December 20, 2017 / 9:00 PM / 3 months ago

BOJ set to hold fire, signal no quick end to crisis-mode stimulus

* Policy decision expected 0300-0500 GMT

* BOJ seen keeping interest rate targets unchanged

* Gov Kuroda to brief media 0630 GMT

* Kuroda may repeat warning on cost of too much easing

By Leika Kihara

TOKYO, Dec 21 (Reuters) - The Bank of Japan is expected to keep monetary policy steady on Thursday and reassure markets it will only end crisis-mode stimulus when inflation is heading more decisively towards its 2 percent target.

But BOJ Governor Haruhiko Kuroda may also signal that the central bank’s next policy direction would be to scale back its massive stimulus, highlighting the rising pain that prolonged easing was inflicting on Japan’s banking system.

The BOJ is seen keeping its short-term interest rate target at minus 0.1 percent and the 10-year bond yield target around zero percent - wrapping up a year in which the central bank made no change to policy.

The nine-member board may debate whether the BOJ should consider raising its yield targets or slow down its purchases of risky assets next year, analysts say, as some members had recently expressed concerns over the demerits of easing.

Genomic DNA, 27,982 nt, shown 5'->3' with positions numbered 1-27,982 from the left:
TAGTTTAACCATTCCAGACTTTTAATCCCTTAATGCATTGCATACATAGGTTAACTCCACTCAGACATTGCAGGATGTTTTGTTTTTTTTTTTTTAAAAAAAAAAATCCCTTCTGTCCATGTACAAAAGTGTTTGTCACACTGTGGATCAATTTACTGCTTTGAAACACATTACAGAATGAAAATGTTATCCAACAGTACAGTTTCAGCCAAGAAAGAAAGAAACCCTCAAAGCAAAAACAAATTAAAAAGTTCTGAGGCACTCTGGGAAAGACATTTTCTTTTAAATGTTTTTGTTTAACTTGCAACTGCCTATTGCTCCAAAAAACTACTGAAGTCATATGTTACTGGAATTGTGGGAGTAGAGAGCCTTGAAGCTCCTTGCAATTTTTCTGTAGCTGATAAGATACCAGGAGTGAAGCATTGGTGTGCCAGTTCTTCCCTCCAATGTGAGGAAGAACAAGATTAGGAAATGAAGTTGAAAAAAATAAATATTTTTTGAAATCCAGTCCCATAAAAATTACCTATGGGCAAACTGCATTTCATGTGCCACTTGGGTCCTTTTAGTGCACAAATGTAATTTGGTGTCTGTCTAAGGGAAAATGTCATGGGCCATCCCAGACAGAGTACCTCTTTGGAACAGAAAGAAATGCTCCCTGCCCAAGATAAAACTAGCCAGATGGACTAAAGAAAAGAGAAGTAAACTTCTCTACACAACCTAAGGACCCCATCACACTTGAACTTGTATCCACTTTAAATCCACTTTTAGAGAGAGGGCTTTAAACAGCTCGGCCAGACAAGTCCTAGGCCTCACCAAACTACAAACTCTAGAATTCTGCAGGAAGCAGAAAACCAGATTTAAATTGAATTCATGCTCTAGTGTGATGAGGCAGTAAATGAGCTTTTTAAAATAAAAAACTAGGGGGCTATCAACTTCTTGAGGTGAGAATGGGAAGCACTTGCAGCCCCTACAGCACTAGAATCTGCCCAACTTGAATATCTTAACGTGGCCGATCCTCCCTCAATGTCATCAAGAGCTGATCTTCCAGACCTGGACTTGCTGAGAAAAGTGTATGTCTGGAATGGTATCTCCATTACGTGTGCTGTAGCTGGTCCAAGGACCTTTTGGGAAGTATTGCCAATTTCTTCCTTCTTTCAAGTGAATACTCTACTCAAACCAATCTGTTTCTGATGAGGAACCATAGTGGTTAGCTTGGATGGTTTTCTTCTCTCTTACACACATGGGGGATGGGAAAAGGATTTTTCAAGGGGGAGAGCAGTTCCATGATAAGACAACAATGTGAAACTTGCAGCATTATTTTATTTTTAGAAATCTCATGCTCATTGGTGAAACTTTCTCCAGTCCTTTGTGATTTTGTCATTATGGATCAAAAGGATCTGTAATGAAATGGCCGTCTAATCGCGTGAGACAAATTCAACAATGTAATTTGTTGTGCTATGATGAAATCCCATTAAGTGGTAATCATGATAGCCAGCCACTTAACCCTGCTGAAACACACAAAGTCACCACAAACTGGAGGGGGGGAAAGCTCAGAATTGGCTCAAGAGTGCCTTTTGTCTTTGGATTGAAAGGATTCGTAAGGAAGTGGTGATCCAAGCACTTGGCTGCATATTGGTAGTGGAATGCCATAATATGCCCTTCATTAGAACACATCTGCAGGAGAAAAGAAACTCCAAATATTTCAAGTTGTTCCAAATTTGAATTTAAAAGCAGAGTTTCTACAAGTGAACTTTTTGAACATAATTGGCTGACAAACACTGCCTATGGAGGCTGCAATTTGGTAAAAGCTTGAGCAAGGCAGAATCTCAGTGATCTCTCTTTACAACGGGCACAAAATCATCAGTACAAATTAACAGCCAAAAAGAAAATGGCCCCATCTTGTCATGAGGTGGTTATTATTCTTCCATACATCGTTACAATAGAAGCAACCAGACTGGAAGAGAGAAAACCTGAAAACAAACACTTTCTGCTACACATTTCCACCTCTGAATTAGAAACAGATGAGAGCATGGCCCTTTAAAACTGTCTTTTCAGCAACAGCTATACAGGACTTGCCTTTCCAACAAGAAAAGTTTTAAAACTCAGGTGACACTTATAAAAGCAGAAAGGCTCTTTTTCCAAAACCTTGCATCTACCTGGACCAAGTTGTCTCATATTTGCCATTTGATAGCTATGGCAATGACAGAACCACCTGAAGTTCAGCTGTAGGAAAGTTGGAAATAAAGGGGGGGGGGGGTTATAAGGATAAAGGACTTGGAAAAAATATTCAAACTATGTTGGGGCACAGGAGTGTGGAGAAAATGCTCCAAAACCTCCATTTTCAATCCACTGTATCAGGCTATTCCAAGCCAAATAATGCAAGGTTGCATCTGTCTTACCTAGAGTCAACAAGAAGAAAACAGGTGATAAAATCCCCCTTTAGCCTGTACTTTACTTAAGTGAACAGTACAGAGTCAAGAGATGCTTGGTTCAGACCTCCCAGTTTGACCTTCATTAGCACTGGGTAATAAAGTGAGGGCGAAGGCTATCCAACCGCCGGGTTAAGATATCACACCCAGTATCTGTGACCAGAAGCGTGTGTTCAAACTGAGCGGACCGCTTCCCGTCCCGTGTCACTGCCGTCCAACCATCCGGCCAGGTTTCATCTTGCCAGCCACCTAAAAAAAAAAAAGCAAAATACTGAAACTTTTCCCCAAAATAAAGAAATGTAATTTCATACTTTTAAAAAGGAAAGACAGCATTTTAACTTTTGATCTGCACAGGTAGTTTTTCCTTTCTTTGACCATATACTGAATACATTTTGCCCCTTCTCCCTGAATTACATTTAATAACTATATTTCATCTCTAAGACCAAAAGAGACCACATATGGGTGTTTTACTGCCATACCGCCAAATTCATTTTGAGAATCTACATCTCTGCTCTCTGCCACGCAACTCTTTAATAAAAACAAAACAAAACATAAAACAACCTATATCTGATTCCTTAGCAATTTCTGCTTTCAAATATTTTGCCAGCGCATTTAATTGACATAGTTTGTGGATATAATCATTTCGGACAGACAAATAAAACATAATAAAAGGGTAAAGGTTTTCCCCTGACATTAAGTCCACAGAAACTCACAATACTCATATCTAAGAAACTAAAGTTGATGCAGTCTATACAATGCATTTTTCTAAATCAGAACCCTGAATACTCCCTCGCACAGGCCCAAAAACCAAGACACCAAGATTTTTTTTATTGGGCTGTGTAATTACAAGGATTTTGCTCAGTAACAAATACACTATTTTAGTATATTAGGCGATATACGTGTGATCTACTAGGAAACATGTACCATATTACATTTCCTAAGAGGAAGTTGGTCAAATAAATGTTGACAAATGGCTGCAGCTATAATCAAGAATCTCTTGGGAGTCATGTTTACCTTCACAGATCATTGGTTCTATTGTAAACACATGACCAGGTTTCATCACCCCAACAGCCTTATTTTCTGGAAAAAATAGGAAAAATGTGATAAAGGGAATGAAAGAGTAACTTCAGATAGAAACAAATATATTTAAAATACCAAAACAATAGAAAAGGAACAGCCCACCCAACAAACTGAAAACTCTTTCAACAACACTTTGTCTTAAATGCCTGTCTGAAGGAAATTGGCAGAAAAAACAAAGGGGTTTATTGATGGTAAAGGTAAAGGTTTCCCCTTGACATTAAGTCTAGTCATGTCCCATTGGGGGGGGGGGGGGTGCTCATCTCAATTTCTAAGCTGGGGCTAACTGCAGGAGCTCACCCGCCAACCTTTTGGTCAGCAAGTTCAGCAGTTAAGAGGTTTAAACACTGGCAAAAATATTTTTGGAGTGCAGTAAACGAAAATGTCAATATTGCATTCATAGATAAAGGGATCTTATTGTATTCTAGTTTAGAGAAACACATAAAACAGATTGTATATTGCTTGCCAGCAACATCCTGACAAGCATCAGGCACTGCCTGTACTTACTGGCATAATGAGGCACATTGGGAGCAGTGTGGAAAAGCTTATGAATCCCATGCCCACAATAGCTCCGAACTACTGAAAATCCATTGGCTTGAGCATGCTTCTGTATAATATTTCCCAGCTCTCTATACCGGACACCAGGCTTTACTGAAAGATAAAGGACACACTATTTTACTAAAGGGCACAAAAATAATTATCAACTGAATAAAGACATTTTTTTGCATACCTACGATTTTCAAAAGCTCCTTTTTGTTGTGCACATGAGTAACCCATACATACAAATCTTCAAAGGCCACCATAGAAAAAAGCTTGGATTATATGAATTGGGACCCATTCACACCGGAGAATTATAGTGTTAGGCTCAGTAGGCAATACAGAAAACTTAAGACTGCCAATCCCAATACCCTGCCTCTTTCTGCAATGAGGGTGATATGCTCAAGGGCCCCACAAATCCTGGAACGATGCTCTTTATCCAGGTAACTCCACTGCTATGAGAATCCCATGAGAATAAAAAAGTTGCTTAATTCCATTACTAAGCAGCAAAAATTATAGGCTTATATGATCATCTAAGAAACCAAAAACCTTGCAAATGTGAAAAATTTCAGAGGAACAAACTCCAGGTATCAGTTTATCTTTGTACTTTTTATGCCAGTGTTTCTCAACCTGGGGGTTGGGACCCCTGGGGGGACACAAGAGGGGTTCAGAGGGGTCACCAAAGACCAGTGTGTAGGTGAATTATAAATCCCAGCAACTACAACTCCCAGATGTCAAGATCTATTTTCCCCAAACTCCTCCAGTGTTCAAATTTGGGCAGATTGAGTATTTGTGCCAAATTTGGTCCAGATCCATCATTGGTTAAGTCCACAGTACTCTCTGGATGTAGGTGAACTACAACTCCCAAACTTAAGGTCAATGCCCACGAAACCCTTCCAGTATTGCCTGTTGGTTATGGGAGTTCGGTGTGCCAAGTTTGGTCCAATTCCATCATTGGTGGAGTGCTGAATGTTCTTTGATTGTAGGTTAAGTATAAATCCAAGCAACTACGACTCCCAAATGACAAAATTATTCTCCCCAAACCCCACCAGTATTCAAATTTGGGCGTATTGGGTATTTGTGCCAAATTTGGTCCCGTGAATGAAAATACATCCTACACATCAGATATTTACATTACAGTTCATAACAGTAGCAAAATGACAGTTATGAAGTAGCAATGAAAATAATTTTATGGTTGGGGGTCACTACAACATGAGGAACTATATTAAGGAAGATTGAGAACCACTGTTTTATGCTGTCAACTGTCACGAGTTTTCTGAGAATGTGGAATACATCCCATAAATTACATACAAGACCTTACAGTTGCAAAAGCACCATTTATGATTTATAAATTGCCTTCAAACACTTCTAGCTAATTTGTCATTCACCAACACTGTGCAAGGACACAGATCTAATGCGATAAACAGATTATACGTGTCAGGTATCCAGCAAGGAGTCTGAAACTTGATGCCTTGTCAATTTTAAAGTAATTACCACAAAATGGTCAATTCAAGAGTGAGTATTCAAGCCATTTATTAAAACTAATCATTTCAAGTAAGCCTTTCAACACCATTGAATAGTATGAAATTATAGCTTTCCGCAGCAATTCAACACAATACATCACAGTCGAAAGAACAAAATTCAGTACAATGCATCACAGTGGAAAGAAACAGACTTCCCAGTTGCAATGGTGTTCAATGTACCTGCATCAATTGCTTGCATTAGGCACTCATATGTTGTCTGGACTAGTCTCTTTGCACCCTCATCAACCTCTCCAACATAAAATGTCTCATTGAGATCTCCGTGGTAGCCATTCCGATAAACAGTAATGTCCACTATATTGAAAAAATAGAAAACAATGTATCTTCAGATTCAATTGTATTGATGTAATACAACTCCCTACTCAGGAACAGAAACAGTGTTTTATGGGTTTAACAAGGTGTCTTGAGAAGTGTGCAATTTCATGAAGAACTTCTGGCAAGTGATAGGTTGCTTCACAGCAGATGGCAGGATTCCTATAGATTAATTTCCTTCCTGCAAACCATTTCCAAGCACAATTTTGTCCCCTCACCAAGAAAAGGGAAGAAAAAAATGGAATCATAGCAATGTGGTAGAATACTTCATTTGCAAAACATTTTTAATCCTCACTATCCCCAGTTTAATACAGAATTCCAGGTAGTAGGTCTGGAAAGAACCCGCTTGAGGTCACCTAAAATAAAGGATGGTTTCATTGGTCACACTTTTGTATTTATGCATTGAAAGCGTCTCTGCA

Any such action would come only when inflation exceeds 1 percent long enough to convince the public that prices will keep rising, say sources familiar with the BOJ’s thinking.

Hiroshi Ugai, a former BOJ official who is currently chief economist at JPMorgan Securities, expects the central bank to raise its 10-year yield target in September and December.

“The BOJ will explain the moves as fine-tuning, not tightening, of monetary policy. It will say it’s adjusting what it sees as excessive easing given higher inflation,” he said.

Markets are focusing on Kuroda’s post-meeting briefing for clues as to how quickly the BOJ could follow in the footsteps of U.S. and European peers in dialing back stimulus.

After three years of heavy money printing failed to fire up inflation, the BOJ revamped its policy framework last year to target interest rates instead of the rate at which it bought up financial assets.

Since then, the BOJ has been quietly tapering its huge asset buying. While it still keeps a loose pledge to increase its bond holdings at 80 trillion yen ($708.40 billion) per year, its bond buying has recently slowed to half that pace.

Analysts expect the BOJ’s bond buying to slow further with the central bank already commanding 40 percent of the market, while the government plans to issue less debt next year.

Japan’s economy grew an annualised 2.5 percent in July-September to mark a seventh straight quarter of expansion on robust exports and capital expenditure.

But core consumer inflation remains stuck at 0.8 percent and firms polled by the BOJ expect no major pick-up in price growth in coming years.

Most economists polled by Reuters expect the BOJ’s next move to be a withdrawal of stimulus, though they do not expect such a step to be taken until late 2018 or beyond.

$1 = 112.9300 yen Reporting by Leika Kihara; Editing by Eric Meijer

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